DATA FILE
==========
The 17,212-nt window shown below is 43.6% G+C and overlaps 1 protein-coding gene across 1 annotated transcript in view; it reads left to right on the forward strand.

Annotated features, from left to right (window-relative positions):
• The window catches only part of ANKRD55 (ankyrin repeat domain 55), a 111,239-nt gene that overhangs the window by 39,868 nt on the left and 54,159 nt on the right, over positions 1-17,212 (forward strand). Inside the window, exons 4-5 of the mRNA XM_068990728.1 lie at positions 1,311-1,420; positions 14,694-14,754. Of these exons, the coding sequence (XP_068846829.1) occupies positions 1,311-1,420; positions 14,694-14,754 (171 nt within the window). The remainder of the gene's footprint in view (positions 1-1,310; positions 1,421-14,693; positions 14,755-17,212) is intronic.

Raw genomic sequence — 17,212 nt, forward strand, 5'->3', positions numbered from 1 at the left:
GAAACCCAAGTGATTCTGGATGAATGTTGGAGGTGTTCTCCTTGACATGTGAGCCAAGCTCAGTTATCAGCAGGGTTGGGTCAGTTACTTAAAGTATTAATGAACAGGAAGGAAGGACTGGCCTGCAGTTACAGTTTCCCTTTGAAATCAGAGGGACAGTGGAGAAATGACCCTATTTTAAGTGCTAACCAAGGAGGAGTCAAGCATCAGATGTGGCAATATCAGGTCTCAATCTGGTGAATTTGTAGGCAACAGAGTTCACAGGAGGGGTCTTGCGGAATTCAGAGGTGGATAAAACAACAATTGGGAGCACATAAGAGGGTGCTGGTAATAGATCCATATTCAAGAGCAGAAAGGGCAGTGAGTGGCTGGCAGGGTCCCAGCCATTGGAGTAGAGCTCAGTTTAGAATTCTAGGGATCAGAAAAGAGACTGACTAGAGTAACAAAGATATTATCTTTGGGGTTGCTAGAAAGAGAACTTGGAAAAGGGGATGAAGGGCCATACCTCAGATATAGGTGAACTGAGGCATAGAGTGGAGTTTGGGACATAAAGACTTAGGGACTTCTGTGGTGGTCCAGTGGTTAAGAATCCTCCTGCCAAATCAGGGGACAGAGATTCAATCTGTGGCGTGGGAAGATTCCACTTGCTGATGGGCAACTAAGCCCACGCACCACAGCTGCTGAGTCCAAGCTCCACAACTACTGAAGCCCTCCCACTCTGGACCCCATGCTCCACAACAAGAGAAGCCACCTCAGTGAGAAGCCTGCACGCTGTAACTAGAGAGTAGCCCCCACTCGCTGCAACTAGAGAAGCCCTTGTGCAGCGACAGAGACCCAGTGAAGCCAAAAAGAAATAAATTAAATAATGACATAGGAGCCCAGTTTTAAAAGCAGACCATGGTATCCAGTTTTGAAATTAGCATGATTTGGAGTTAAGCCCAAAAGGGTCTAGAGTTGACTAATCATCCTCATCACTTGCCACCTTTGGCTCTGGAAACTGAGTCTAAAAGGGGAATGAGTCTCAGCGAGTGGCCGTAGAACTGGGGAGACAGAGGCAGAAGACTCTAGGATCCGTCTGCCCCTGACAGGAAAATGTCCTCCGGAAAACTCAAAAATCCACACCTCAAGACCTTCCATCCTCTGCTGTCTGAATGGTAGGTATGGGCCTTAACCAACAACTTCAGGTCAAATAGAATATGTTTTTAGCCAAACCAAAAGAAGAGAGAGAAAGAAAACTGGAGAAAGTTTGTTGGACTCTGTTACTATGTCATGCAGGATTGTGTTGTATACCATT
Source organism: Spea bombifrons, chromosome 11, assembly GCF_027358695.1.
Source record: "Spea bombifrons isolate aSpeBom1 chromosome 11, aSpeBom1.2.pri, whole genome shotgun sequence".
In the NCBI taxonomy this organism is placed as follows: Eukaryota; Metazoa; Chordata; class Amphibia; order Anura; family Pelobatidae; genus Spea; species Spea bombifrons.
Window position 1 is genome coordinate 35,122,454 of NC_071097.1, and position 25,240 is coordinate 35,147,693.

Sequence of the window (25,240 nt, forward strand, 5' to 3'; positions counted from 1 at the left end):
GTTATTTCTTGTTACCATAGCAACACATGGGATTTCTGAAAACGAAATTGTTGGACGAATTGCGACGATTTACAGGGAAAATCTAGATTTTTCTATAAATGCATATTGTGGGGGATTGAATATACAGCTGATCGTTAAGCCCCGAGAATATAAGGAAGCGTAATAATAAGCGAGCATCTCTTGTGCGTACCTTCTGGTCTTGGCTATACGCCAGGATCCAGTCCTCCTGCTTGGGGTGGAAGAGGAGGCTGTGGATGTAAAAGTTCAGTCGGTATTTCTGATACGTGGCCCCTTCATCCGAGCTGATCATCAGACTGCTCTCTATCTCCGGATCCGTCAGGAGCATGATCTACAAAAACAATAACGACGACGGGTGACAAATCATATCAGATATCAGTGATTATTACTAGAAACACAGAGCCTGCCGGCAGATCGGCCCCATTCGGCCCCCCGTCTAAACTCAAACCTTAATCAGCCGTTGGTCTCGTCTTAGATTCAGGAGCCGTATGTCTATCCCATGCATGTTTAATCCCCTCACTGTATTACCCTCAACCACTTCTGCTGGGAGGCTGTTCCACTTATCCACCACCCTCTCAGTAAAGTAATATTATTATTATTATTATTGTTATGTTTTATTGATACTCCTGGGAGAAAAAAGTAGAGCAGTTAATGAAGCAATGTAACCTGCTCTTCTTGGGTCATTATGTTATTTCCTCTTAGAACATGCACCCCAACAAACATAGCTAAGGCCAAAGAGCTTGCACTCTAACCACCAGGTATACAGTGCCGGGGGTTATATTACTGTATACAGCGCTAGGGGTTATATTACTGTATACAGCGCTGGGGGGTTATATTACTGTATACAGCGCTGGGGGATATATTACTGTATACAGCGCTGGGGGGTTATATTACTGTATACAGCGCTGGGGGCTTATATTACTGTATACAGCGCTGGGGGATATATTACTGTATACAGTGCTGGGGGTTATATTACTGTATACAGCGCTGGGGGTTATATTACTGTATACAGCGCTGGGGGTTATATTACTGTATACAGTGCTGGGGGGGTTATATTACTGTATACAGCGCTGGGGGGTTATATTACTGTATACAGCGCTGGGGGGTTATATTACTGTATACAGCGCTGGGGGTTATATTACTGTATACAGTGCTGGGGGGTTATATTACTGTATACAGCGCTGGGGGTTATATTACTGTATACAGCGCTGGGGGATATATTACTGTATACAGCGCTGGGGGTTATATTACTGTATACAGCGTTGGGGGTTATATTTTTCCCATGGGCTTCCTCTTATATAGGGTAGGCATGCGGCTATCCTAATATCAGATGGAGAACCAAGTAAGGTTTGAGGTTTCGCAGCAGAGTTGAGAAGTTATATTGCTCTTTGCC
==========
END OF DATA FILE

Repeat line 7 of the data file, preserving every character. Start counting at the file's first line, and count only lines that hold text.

Source record: "Spea bombifrons isolate aSpeBom1 chromosome 11, aSpeBom1.2.pri, whole genome shotgun sequence".